On this day in 1890, the great geneticist Hermann Joseph Muller was born. He got the Nobel Prize for his work on the effects of radiation on biological systems and their genetics. But his most important work may have been his activism to promote the long-term negative effects of radiation, especially as a result of the nuclear testing that was going on like gangbusters at that time.
Paul Winchell was born in 1922. He was one of the greatest ventriloquists of all time. In the puppet and ventriloquist community, he is legend. In the 1950s and 1960s, he was huge on television. But he is probably best known today as the voice of Tigger in the Winnie-the-Pooh movies. As you will see in the video below, the puppet doesn’t just talk, it moves its arms around and does all kinds of stuff. He is using another puppeteer, which was unheard of then. Winchell was also a mechanical genius. He invented and the first artificial heart. Really! Anyway, here are two charming and funny bits with his two primary puppets, Jerry Mahoney and Knucklehead Smiff:
Talk show host Phil Donahue is 78 today. He was important. He really did change the way that talk shows were produced. Of course, I haven’t really seen anything nearly as good since then. I love the following video clip from when Donahue went on The Factor with Bill O’Reilly. It isn’t the words that are spoken. The styles contrast so perfectly. Donahue is calm and thoughtful with a power that makes you think, “That’s how Thomas Paine must have been!” And O’Reilly is absolutely unhinged—clearly controlled by his inner rage. This isn’t to say that O’Reilly is stupid; he’s clearly a smart guy. But his rage really does take him out of contention for being anyone you would ever listen to. But the video also shows something you don’t often see from Bill O’Reilly: fear. He’s afraid of Donahue. And he should be! Donahue is a far greater man than O’Reilly is in his grandest dreams.
The great guitarist Frank Zappa was born in 1940. He has always been an under appreciated guitarist. And I’ll be honest: when I was younger, I didn’t really get it. Now I listen to him and I am blown away. To some extent, it is that he was too revolutionary. He goes way beyond rock fundamentals. I remember reading a quote from Eddie Van Halen (who is without question a great guitarist) saying that he rarely played anything outside the blues scale. And it is amazing how far that can take you. But Zappa really did go far outside that. Maybe it is more correct to call him a jazz guitarist, but really, he was a rock guy. Here he is doing “The Torture Never Stops” (the guitar playing starts around the 5:00 mark):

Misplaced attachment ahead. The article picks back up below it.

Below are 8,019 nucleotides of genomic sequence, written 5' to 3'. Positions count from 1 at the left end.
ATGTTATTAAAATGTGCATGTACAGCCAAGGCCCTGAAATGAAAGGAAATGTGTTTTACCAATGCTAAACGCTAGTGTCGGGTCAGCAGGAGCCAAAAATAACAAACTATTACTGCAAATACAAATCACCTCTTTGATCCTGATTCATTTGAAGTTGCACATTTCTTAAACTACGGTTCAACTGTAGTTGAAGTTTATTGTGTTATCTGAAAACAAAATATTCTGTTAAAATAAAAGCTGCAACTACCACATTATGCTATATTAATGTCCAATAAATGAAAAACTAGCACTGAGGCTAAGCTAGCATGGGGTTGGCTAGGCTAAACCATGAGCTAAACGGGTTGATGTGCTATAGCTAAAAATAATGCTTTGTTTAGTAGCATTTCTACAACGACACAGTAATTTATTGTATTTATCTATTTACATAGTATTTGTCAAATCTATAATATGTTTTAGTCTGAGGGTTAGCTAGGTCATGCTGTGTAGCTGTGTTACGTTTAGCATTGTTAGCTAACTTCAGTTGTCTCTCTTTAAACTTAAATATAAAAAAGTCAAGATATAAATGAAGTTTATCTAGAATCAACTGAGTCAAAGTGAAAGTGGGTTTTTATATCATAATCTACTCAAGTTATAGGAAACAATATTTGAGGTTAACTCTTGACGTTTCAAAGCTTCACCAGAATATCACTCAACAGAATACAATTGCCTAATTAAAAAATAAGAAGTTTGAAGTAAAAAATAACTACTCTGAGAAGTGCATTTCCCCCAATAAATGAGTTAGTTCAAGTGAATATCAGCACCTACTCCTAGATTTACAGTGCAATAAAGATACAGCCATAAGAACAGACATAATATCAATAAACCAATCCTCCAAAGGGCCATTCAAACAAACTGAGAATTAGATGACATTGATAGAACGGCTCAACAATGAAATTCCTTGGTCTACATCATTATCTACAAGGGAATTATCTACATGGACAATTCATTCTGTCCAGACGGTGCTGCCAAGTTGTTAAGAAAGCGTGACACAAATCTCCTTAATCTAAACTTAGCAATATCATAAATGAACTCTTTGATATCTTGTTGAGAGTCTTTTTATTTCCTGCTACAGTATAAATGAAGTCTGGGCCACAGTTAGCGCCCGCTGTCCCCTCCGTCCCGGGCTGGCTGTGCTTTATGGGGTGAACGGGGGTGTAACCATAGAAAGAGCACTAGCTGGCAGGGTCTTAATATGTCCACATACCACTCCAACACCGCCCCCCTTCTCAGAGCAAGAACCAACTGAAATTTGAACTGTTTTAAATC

Other birthdays: German composer Hermann Raupach (1728); the most overrated person in the formation of this country Paul Revere (1734); the great French painter Thomas Couture (1815); composer Lorenzo Perosi (1872); evolutionary theorist Sewall Wright (1889); cartoonist John Severin (1921); actor Jane Fonda (76); guitarist Albert Lee (70); actor Samuel L Jackson (65); and comedian Andy Dick (48).
The day, however, belongs to the great Italian painter of the Italian Renaissance, Masaccio who was born on this day in 1401. In many ways, he was a first painter of the period. He truly was revolutionary—one of the first painters anywhere to use the vanishing point. If you know any of his work, it is probably his fresco, The Expulsion (see above), which shows Adam and Eve being banished from Eden. It is interesting in that until the 1980s, there were fig leaves covering their genitalia. But those were a later addition, so when the fresco was cleaned, they were removed. I find it fascinating how sexual mores change over time. People have this tendency to always think that the way things are is the way they have always been. Or that things just get more and more permissive. But that isn’t the way things work at all, and we would all be better off if we would just get over it. Regardless, Masaccio had a great influence on pretty much all painters that came after him. I don’t think it is an over-statement to say that without him, there would have been no Antonello da Messina or even probably Leonardo da Vinci. And he only lived to be 26 years old. It isn’t known how he died.
Here is his Holy Trinity where you can really see his use of the vanishing point:
Happy birthday Masaccio!